It got down to 23 degrees here overnight, moving beyond the point where green stuff not designed for Iowa winters could logically be expected to survive. So I brought Rosemary inside and now don't know what to do with her.
I dug her up weeks ago from the little garden out back because I like oven-roasted potatoes: Cut into bite-sized pieces, toss in olive oil, a little butter and a little garlic, sprinkle with fresh rosemary, a little salt, a little pepper, then roast at 425 degrees or so.
So it seemed logical to prolong the rosemary supply by bringing some inside (have you priced fresh herbs at the grocery store?). Now, where to put her? The situation is complicated by the fact four other plants are parked in the garage awaiting their fate. There are only two big east-facing windows upstairs where this collection might go, but to clear space for them I'd have to move other stuff. We'll see.
This reluctance to let summer plants go must come from my mother and maternal grandfather, neither of whom considered nursery stock a wise summer investment. Mother brought into the dining room, with both south and west windows, as many geraniums, impatiens, etc., as would fit, for the most part relying on "slips" taken and rooted during late summer. The "mother" plants were uprooted, packed tightly with dirt in buckets and hauled to the upstairs hallway where light reached them from an east window. Watered minimally, they generally survived to move outside again come spring, supplemented offspring that had wintered downstairs.
I, on the other hand, like to go to the greenhouse in the spring an buy geraniums and other bedding plants --- a fairly cheap thrill. So it's not clear why I keep bringing these plants inside, unless it's genetics.
By now I've made seven trips to the dump with pickup loads of mulched leaves and grass. With luck, only one more to go. Hauling leaves to the dump is a fairly boring business, so the average has been load a day. Plus that knee twisted a few weeks ago when leaping down an embankment still hurts when I clamber up into the bed of the truck to shovel leaves.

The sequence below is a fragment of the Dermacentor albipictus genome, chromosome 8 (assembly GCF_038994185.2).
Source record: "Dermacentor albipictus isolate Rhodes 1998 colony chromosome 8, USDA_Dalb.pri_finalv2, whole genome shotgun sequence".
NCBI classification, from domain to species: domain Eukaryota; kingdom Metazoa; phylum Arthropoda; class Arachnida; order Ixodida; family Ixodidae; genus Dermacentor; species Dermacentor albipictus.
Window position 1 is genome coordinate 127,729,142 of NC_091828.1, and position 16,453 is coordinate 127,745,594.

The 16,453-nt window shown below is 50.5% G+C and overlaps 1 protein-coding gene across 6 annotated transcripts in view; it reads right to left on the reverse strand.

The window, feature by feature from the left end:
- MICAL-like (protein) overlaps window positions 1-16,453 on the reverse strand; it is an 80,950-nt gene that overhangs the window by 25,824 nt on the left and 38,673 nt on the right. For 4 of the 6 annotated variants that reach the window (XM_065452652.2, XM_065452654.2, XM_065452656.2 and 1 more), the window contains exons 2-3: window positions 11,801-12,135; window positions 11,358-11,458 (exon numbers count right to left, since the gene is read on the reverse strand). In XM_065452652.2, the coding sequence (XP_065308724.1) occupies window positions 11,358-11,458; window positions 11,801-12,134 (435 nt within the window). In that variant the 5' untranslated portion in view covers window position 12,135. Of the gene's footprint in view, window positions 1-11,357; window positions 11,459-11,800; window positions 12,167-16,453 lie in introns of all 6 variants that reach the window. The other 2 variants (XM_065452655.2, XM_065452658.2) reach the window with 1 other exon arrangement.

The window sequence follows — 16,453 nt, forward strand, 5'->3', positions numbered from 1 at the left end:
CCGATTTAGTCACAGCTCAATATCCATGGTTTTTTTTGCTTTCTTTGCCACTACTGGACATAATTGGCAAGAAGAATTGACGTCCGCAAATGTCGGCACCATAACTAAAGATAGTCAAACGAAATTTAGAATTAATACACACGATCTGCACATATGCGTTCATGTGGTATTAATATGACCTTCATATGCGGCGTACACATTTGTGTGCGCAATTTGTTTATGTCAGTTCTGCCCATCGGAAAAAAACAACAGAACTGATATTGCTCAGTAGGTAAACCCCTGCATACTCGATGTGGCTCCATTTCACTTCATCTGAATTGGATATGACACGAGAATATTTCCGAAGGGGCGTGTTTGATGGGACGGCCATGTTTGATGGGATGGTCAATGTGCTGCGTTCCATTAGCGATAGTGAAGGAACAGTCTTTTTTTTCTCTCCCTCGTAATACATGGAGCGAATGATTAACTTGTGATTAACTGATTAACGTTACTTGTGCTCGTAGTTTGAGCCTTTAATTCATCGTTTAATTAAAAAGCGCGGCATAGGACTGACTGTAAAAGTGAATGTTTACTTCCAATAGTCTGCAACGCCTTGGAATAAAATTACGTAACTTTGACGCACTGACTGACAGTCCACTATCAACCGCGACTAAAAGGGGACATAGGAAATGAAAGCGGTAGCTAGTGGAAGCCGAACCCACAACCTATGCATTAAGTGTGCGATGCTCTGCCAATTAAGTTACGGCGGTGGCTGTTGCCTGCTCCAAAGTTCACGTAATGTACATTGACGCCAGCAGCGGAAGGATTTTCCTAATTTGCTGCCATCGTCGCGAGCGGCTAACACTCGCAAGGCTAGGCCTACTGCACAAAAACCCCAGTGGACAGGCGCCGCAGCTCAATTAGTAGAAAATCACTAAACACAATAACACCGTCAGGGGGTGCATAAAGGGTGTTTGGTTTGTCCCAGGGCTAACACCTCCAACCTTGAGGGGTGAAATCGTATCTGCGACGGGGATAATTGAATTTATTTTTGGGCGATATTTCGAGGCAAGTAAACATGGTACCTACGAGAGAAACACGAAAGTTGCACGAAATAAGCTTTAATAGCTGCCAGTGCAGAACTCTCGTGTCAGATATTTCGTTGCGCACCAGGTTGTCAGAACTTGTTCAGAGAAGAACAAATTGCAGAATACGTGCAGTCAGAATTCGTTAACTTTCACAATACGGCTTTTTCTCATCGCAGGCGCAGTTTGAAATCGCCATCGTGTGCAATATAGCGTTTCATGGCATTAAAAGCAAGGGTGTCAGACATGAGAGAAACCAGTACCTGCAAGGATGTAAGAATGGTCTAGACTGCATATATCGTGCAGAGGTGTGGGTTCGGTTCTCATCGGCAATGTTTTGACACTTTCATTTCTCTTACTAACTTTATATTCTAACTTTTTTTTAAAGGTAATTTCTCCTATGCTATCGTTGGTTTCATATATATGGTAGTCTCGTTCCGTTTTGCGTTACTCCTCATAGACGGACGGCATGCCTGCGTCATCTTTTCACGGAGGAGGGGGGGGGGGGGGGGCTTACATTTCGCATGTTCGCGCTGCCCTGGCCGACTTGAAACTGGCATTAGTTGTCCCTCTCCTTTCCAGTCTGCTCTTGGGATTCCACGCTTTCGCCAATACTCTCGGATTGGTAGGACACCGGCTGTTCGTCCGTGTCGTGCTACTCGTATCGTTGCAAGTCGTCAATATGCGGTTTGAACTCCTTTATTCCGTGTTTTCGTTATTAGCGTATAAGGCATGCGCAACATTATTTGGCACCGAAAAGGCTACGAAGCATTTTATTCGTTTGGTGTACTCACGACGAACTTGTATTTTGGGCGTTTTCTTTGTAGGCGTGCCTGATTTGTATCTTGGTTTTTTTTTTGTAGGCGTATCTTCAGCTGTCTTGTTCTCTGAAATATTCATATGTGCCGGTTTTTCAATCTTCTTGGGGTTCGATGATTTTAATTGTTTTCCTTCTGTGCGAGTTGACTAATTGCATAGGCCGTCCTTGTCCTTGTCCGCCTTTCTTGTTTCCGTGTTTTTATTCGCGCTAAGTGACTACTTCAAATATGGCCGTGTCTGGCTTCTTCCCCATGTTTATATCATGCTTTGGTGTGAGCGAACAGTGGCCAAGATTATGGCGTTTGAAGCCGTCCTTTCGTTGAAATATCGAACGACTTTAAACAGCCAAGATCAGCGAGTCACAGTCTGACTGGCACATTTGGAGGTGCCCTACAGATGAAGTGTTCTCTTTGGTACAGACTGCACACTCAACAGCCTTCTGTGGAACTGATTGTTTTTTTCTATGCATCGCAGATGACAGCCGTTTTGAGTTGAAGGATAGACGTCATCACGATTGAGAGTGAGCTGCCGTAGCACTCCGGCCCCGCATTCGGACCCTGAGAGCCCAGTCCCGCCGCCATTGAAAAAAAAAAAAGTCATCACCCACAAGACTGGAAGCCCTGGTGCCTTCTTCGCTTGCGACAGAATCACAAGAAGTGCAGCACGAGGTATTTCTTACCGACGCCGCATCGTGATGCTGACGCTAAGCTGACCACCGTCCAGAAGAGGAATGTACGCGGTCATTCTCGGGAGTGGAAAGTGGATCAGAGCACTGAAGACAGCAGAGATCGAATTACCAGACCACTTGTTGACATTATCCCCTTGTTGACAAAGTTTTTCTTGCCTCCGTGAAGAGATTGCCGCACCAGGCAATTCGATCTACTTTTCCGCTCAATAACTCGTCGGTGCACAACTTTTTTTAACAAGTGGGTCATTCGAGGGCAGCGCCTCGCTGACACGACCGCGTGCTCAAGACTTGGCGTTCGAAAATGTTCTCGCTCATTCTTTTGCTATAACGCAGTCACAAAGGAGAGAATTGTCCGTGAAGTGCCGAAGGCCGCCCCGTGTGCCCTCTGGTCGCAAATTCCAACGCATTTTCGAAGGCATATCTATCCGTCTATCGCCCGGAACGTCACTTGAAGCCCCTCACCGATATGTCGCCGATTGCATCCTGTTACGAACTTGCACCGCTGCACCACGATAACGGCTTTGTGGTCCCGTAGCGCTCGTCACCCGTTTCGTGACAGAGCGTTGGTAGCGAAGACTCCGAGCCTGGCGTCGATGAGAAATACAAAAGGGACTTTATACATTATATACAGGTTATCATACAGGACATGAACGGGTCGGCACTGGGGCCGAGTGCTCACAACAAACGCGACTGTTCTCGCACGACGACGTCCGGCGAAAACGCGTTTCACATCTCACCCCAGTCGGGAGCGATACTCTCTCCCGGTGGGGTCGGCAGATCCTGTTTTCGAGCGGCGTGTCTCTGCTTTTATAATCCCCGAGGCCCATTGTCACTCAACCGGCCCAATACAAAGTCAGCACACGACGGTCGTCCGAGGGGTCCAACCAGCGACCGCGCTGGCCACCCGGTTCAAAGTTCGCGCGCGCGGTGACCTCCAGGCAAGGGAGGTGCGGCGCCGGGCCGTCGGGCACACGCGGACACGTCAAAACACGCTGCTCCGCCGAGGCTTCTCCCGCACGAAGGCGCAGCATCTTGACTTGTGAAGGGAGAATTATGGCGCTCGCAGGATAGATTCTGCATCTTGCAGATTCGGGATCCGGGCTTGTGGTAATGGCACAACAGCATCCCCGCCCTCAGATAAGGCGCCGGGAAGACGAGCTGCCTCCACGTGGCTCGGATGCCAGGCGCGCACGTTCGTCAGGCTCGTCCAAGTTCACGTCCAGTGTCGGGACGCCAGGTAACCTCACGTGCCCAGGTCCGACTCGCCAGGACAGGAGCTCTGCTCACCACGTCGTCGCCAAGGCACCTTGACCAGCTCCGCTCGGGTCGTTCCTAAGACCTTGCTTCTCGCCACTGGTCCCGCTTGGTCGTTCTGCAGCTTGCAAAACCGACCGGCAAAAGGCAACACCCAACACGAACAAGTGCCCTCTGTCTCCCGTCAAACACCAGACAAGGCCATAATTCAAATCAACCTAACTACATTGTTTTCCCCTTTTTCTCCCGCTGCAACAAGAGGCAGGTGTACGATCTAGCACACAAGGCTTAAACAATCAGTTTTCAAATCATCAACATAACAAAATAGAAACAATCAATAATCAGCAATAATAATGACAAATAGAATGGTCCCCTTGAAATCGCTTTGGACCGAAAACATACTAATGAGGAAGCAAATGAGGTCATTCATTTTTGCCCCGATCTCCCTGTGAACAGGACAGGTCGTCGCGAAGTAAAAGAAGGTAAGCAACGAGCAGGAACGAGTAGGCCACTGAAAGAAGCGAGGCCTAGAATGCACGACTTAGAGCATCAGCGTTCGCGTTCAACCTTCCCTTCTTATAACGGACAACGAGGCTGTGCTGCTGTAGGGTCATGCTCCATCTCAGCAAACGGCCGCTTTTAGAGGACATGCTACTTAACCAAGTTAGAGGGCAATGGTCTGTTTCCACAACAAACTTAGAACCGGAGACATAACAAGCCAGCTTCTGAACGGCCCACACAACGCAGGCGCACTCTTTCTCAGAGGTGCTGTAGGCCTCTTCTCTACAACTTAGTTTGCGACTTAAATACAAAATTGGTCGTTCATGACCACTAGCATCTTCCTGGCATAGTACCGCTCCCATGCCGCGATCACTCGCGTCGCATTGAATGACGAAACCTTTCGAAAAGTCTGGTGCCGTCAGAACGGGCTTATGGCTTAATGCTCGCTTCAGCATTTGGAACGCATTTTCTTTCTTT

As mentioned earlier, Lee swept both our lots --- a quarter block --- with his beige beast on Saturday, piling the mulched result at the end of the driveway. My end of the deal is to haul them away and that's fine.
But my heart sank a little yesterday afternoon while working at the computer when the sound of the beige beast circling the house was heard again --- a few leaves have fallen since Saturday. Fortunately, not that many. Still just one more load most likely.
John Pearson/Out and About Photo
This is a plug for a blog I read regularly, John Pearson's "Out and About." Pearson is entering his second year of exploring the outdoors, much of it in various Iowa settings. Pearson is an ecologist and author employed by the Iowa Department of Natural Resources, but this is his personal blog.
I'm a vicarious adventurer --- too lazy to be one but always entertained when reading about the adventures of others. I especially like it when Pearson's adventures center on Lake Red Rock, that 20,000-acre Des Moines River reservoir just up the road north of Knoxville.
His most recent post involves SURREEL, his Semi-annual Undertaking of the Red Rock End-to-End Loop. That translates to 30 miles of kayaking. You'll enjoy it.